A 59-year-old female presented to Cleveland Clinic Head and Neck Institute for a vestibular test battery (VTB) evaluation. She had a history of left-sided sudden hearing loss with associated room-spinning vertigo lasting two days. She completed an audiologic evaluation, which revealed left ear hearing sensitivity within normal limits through 3000 Hz, sloping to severe sensorineural hearing loss (SNHL); right ear hearing sensitivity was within normal limits (see Figure 1). Word recognition abilities were considered “good” bilaterally. Tympanometry revealed normal tympanic membrane mobility bilaterally.
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Figure 1. The patient’s hearing sensitivity following of vertigo episode. The y-axis represents intensity level of sound measured in decibels (dB HL). Soft sounds are found at the top of the graph (-10 dB HL), with louder sounds at the bottom (130 dB HL). The x-axis represents the frequencies of sound measured in hertz (Hz). Low-frequency sound is near the left portion of the graph with the highest frequencies at the right. The red circles represent right ear hearing, while the blue “X’s” represent the left ear. Based on normative data, this patient has normal hearing in the right ear. The left ear hearing sensitivity is normal through 3000 Hz, sloping to severe sensorineural hearing loss.
Six months after the initial onset, she was referred for a vestibular evaluation as symptoms had not resolved despite medical management (multiple intratympanic steroid injections) and vestibular physical therapy. Vestibular testing was completed by vestibular audiologist, Evalena Behr, AuD. The exam was unremarkable apart from one test finding: The video head impulse test (vHIT) revealed left posterior semicircular canal (P-SCC) dysfunction with all other semicircular canals spared.
The vHIT isolates and measures the three semicircular canals (SCCs) in the vestibular labyrinth – the superior, horizontal and posterior canals – which are designed to encode angular acceleration across the roll, pitch and yaw planes. It was integrated into the clinical setting around 2016, which is perhaps why clinical trends are now emerging.
“When I investigated the medical literature regarding this clinical profile, a few articles suggested the presence of isolated P-SCC involvement could be a prognostic factor for hearing recovery in patients with sudden sensorineural hearing loss. The presence of isolated posterior canal involvement may suggest poor hearing recovery, which helps referring providers better understand hearing prognosis in this patient demographic,” explains Dr. Behr.
The patient’s sudden sensorineural hearing loss from 4000 – 8000 Hz may be due to an insult at the vestibulocochlear artery, which supplies the basal portion of the cochlea where high-frequency sound is encoded. The vestibulocochlear artery also exclusively supplies the posterior SCC. The superior and horizontal canal receive blood from the anterior vestibular artery, which would explain why the hearing loss was only present at the high frequencies and only the posterior SCC was impacted.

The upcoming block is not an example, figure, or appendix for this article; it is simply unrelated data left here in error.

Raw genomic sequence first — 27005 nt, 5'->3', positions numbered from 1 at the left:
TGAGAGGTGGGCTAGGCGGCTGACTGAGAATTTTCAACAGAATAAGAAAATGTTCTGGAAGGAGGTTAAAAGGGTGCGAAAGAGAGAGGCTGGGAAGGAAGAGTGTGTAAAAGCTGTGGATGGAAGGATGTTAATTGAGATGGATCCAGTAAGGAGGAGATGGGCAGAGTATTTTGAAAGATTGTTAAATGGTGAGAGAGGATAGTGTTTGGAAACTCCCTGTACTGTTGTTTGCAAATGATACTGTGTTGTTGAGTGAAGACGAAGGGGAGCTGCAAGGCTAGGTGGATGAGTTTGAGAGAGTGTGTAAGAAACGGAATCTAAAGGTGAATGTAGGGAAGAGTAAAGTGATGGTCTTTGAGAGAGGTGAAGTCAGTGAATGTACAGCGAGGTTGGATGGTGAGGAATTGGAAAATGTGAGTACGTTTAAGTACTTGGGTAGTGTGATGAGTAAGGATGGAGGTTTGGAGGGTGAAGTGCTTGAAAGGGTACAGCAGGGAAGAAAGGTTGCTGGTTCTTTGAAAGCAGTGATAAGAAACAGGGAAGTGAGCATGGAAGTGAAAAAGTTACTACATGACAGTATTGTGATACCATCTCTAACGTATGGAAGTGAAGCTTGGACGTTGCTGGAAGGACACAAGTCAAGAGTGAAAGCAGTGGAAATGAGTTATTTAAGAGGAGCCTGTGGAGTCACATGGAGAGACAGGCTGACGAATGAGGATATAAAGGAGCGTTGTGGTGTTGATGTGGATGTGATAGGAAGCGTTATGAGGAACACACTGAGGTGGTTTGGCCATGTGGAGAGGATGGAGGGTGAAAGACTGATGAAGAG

“We are seeing a unique clinical pattern of abnormal posterior canal function with normal function of all other SCCs. This pattern is often observed in patients with sudden hearing loss, suggesting a mechanistic link possibly supported by the proximity of inner ear neural and vascular structures,” states Dr. Behr.
However, more research is still necessary to fully understand these observations.
“We currently have an open prospective clinical study aimed to better understand the association between unilateral and bilateral posterior canal dysfunction and hearing loss and increased age,” says Julie Honaker, PhD, Section Head of Audiology at Cleveland Clinic.
This patient completed four sessions of vestibular rehabilitation (physical therapy) without resolution of symptoms before receiving a comprehensive vestibular evaluation.
In this case, the VTB provided crucial information to help guide physical therapy (PT) with appropriate treatment. For vestibular compensation (adaptation) to take place at the level of the cerebellum and brainstem after a vestibular lesion, head and body movement is necessary for the plane corresponding to the impaired SCC. The posterior canal decodes motion in the roll and pitch plane, and the patient was completing exercises in the horizontal plane, which is likely why the patient was not progressing through PT as expected.
After completing the VTB, the patient returned to physical therapy with vestibular physical therapist, Tod Kokensparger, PT. The patient’s treatment regimen was altered to include vertical head movements to facilitate vestibular compensation of the posterior canal. Using the information obtained from the VTB, the patient continued to progress toward physical therapy goals.
This case demonstrates the importance of patients receiving a VTB – especially if symptoms persist despite multiple sessions of PT – and the value of a comprehensive vestibular evaluation.